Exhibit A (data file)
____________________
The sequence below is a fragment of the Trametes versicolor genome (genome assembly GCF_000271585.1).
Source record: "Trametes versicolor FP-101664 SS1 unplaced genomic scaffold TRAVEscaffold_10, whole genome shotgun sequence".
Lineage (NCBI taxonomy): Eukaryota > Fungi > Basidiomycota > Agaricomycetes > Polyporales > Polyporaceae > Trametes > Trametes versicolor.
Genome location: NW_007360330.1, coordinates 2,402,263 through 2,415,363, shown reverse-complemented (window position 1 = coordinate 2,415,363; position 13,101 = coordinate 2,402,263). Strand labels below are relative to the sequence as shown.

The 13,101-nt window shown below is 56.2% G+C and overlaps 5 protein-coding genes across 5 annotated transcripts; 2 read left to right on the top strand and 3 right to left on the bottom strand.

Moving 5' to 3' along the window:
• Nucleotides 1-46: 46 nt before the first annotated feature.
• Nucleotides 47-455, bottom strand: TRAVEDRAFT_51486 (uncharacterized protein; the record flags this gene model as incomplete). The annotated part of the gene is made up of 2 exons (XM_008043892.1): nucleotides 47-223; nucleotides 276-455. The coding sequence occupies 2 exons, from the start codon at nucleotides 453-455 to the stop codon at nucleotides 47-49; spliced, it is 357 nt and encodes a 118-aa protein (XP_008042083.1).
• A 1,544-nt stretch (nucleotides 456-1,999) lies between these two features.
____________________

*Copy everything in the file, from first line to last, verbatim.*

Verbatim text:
The sequence below is a fragment of the Trametes versicolor genome (genome assembly GCF_000271585.1).
Source record: "Trametes versicolor FP-101664 SS1 unplaced genomic scaffold TRAVEscaffold_10, whole genome shotgun sequence".
Lineage (NCBI taxonomy): Eukaryota > Fungi > Basidiomycota > Agaricomycetes > Polyporales > Polyporaceae > Trametes > Trametes versicolor.
Genome location: NW_007360330.1, coordinates 2,402,263 through 2,415,363, shown reverse-complemented (window position 1 = coordinate 2,415,363; position 13,101 = coordinate 2,402,263). Strand labels below are relative to the sequence as shown.

The 13,101-nt window shown below is 56.2% G+C and overlaps 5 protein-coding genes across 5 annotated transcripts; 2 read left to right on the top strand and 3 right to left on the bottom strand.

Moving 5' to 3' along the window:
• Nucleotides 1-46: 46 nt before the first annotated feature.
• Nucleotides 47-455, bottom strand: TRAVEDRAFT_51486 (uncharacterized protein; the record flags this gene model as incomplete). The annotated part of the gene is made up of 2 exons (XM_008043892.1): nucleotides 47-223; nucleotides 276-455. The coding sequence occupies 2 exons, from the start codon at nucleotides 453-455 to the stop codon at nucleotides 47-49; spliced, it is 357 nt and encodes a 118-aa protein (XP_008042083.1).
• A 1,544-nt stretch (nucleotides 456-1,999) lies between these two features.